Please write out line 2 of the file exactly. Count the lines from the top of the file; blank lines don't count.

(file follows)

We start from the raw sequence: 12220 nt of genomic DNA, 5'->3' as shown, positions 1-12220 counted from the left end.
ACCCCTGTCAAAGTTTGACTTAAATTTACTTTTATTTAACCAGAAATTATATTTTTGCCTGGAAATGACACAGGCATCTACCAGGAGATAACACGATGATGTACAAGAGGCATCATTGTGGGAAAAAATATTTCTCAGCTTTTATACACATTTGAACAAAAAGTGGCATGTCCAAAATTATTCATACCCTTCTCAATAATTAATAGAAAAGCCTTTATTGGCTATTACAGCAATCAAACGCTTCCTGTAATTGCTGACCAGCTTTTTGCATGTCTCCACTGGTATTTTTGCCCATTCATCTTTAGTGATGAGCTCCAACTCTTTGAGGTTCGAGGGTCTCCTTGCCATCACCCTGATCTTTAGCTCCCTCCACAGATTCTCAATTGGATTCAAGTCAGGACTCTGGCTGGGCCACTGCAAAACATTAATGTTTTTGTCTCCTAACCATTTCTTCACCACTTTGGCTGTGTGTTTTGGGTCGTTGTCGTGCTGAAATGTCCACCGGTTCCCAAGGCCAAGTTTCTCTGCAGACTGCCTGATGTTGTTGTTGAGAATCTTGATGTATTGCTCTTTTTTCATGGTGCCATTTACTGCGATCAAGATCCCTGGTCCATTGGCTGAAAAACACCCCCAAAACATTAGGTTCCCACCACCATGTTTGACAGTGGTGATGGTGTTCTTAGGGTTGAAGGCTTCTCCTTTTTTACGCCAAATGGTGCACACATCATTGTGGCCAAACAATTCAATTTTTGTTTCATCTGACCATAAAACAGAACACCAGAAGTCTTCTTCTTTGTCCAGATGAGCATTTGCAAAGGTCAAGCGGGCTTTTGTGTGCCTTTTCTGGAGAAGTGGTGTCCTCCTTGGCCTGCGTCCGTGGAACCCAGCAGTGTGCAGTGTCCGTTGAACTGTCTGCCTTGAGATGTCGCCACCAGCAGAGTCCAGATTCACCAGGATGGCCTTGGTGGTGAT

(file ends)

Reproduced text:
ACCCCTGTCAAAGTTTGACTTAAATTTACTTTTATTTAACCAGAAATTATATTTTTGCCTGGAAATGACACAGGCATCTACCAGGAGATAACACGATGATGTACAAGAGGCATCATTGTGGGAAAAAATATTTCTCAGCTTTTATACACATTTGAACAAAAAGTGGCATGTCCAAAATTATTCATACCCTTCTCAATAATTAATAGAAAAGCCTTTATTGGCTATTACAGCAATCAAACGCTTCCTGTAATTGCTGACCAGCTTTTTGCATGTCTCCACTGGTATTTTTGCCCATTCATCTTTAGTGATGAGCTCCAACTCTTTGAGGTTCGAGGGTCTCCTTGCCATCACCCTGATCTTTAGCTCCCTCCACAGATTCTCAATTGGATTCAAGTCAGGACTCTGGCTGGGCCACTGCAAAACATTAATGTTTTTGTCTCCTAACCATTTCTTCACCACTTTGGCTGTGTGTTTTGGGTCGTTGTCGTGCTGAAATGTCCACCGGTTCCCAAGGCCAAGTTTCTCTGCAGACTGCCTGATGTTGTTGTTGAGAATCTTGATGTATTGCTCTTTTTTCATGGTGCCATTTACTGCGATCAAGATCCCTGGTCCATTGGCTGAAAAACACCCCCAAAACATTAGGTTCCCACCACCATGTTTGACAGTGGTGATGGTGTTCTTAGGGTTGAAGGCTTCTCCTTTTTTACGCCAAATGGTGCACACATCATTGTGGCCAAACAATTCAATTTTTGTTTCATCTGACCATAAAACAGAACACCAGAAGTCTTCTTCTTTGTCCAGATGAGCATTTGCAAAGGTCAAGCGGGCTTTTGTGTGCCTTTTCTGGAGAAGTGGTGTCCTCCTTGGCCTGCGTCCGTGGAACCCAGCAGTGTGCAGTGTCCGTTGAACTGTCTGCCTTGAGATGTCGCCACCAGCAGAGTCCAGATTCACCAGGATGGCCTTGGTGGTGAT